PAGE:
Re: A Hudna in the Battle of the Bobs
I would guess that 2 & 4 are VERY important to Bob Wright (in fact he has made use of them several times in explaining scenarios in the past) but I think he wanted to focus on 1-safety/security, because the Bob Kagan's of the world always want "safety" to be their trump card to justify whatever extreme measures they have in mind. Conservatives love to use the tactic of taking a complex situation that has several overlapping and sometimes competing factors, and break it down into one element like security, that has the most emotional resonance. It's a great debating tactic because it essentially forces their more broad-view opponent into having to defend their position based on a hypothetical scenario that no American would want to support (eg: letting somebody free who then comes back with a loose-nuke and kills 100K Americans.) But while it may be a great debating tactic for putting your opponent on his heels, it distracts from the reality that these situations DO have several components. So I think Bob Wright was trying to make the argument that his viewpoint is not only the one that pays more heed to the traditional American spirit of justice (ie; a fair trial, due process, humane treatment, presumption of innocence etc.) but that it ALSO can be imagined to be the better position as far as the safety/security aspect. Granted, as even Bob will acknowledge, that angle (security) is a very slippery one to try to measure, but that doesn't mean it's impossible (this, i think was the heart of what he was trying to say.)
I do agree with Kagan in that I think people like Bob Wright should put more emphasis on the "Values" side of his viewpoint. One of the things that I'm the most proud of when it comes to being an American is the fact that we have strived and designed our justice system in a way that puts the rights of the individual/accused on a higher level than any other system in history. With great familiarity and contempt for the abusive potential of governments, our founding father's crafted a brilliant system for trying to minimize that threat and focus on the rights of the accused. By re-writing the guidelines with terms like "enemy combatant" and declaring a new kind of war we have ventured astray from America's most cherished values. The hazy definition of this new kind of war (which seemingly can go on forever) negates all established rules for warfare, but more importantly it goes against the spirit of American justice. This opens up the possibility for endless wars, inhumane methods (waterboarding), indefinite confinement, no legal representation and little/no oversight on the process as a whole. Most essentially it tosses out the notion tha these captured people are humans and entitled to some rights and due process regardless of their innocence or guilt. It has opened up innumerable instances for abuse by the government and has convinced many in America that it is ok for the entire operation to be based on the idea that we can hold these people under a presumption of guilt and we don't have to prove their guilt in a court or grant any recognition of their rights to a trial or representation, because, well, they're guilty...we think. It's inconsistent with the general logic of the American approach to justice and it also has other elemental flaws. If Al Qeada closes shop tomorrow and never again attacks the US, is the GWOT over? What if Hezbollah takes their place in the global enemy list? Do we still have the right to detain AQ members? Can some terrorist organization (who has no Geneva commitments) in a foreign country (say Saudi Arabia) declare a global war on the US and thus capture our soldiers on what they define to be the field of battle, and hold our men/women as long they want and subject them to torture etc. Not only does our little about-face to our established principles of justice degrade the image of America, but it opens up a major can of worms and presents us as hypocrites. America has always "led by example" when it comes to the way we act in areas of justice and war, even in the toughest of times. Bob Wright and many Americans feel like we have shamefully lowered our standards in the past 8 years, and would like us to get back to a more shining example for the rest of the world rather than sinking to the level of those we abhor.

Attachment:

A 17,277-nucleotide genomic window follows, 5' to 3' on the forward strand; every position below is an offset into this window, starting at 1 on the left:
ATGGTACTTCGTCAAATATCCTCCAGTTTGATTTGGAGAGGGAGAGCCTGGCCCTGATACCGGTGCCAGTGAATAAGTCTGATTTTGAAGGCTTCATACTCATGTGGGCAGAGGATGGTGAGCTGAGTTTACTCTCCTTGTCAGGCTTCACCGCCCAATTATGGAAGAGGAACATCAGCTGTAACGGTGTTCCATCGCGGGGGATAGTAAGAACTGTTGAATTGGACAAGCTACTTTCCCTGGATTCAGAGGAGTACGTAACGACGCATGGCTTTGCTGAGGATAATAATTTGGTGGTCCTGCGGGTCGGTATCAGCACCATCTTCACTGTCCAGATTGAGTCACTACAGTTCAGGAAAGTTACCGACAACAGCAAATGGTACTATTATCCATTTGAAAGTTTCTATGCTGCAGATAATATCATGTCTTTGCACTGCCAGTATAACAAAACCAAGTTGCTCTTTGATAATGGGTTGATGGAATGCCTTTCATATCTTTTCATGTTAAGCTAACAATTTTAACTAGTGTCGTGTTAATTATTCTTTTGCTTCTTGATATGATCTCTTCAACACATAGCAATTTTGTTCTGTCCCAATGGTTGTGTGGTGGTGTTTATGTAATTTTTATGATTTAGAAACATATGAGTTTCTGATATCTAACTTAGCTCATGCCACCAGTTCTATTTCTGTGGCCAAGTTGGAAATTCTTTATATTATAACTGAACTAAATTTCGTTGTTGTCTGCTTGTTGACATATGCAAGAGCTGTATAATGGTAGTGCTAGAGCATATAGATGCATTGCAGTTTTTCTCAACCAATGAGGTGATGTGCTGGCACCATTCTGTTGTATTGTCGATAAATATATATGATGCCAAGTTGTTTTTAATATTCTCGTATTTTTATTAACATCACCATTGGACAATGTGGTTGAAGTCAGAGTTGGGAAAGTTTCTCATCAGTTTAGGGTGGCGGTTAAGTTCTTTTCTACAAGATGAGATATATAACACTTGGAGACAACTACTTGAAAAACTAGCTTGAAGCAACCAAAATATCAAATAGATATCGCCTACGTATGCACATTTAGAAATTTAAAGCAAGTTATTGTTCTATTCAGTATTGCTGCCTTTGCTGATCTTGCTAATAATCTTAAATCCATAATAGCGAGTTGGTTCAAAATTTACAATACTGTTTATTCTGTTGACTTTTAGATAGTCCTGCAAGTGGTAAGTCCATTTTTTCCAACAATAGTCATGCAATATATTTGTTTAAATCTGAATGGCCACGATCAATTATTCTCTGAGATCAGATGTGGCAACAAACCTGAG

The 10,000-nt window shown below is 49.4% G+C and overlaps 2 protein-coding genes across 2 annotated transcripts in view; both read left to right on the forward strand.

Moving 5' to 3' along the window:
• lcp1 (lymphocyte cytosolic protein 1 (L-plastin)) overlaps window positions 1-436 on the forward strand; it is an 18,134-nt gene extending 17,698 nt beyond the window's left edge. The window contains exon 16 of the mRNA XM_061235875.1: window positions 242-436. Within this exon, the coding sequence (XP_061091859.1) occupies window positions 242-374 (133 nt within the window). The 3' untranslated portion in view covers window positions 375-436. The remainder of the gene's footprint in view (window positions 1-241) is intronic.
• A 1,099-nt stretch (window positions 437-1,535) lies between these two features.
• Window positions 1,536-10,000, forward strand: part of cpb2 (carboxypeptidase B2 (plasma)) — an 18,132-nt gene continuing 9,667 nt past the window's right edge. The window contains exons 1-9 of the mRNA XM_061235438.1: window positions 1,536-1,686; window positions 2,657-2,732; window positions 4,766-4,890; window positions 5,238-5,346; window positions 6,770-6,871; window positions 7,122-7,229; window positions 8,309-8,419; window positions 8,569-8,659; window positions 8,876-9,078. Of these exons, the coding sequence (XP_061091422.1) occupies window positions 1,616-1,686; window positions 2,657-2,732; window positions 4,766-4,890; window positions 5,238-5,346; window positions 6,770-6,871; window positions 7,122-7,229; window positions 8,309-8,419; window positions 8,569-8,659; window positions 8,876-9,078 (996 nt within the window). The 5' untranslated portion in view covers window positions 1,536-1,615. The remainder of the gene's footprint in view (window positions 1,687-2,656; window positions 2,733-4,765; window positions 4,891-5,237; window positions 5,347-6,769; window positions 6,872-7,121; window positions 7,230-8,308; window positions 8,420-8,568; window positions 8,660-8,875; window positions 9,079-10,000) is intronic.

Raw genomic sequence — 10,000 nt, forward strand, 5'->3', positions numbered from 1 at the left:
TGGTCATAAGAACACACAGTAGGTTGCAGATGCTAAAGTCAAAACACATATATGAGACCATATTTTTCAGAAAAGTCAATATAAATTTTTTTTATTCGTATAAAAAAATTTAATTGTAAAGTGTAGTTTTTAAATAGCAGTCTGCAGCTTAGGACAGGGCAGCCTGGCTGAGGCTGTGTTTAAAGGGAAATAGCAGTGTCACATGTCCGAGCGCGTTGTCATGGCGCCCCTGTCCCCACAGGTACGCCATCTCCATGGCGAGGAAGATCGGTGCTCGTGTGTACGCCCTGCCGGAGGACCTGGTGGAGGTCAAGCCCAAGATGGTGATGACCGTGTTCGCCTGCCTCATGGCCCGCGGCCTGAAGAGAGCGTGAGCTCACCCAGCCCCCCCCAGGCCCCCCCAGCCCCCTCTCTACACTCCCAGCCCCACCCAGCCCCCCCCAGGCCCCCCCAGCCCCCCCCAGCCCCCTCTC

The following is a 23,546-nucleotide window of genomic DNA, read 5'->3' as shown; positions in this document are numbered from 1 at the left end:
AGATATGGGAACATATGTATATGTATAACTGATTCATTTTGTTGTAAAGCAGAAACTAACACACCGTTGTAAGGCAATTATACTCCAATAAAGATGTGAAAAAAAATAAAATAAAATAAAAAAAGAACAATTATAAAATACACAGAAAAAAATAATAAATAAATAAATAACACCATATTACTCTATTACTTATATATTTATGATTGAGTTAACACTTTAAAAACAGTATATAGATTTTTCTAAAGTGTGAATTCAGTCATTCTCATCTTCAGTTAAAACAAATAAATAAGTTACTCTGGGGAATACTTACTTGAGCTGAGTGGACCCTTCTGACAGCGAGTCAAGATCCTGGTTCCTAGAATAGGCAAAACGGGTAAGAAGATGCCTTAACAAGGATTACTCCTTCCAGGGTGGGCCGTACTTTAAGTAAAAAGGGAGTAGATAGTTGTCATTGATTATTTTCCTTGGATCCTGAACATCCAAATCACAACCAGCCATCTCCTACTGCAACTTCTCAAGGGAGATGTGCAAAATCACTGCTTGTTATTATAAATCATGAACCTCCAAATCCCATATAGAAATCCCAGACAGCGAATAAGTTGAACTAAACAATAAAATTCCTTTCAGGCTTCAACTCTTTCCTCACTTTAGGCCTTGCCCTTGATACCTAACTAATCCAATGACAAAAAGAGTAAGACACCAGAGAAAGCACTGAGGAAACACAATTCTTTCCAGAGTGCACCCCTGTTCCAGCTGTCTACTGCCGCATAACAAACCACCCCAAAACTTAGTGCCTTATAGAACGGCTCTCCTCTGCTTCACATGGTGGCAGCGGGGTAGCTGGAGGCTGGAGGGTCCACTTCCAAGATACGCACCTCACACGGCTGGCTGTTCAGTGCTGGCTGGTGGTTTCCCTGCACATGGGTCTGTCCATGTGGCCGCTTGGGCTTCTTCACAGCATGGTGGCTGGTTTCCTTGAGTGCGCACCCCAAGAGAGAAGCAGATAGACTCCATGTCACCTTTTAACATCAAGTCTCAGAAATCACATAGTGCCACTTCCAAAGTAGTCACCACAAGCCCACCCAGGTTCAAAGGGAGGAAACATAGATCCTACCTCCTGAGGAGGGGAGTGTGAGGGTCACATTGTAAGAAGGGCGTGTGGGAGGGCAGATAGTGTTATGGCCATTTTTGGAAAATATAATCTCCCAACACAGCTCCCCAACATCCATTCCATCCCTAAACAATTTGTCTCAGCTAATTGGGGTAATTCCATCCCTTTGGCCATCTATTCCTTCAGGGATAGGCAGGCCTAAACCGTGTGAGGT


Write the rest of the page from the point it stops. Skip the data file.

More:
PS I would say in response to JR's comments that the beauty of the American system of justice is that even Ted Bundy went through a process and had to be convicted with legal representation. Before he was convicted, the State had certain restrictions that prevented us from unjustly holding him without trial or torturing him etc. A judge had to verify that it was justified to detain and try him, and without enough evidence, he would have been free to go. Obviously it's an apples/oranges analogy, because he was a citizen and it wasn't a war, but I think the same principles and considerations need to be applied to the way that we treat enemy combatants.
Last edited by uncle ebeneezer; 01-19-2009 at 02:47 PM..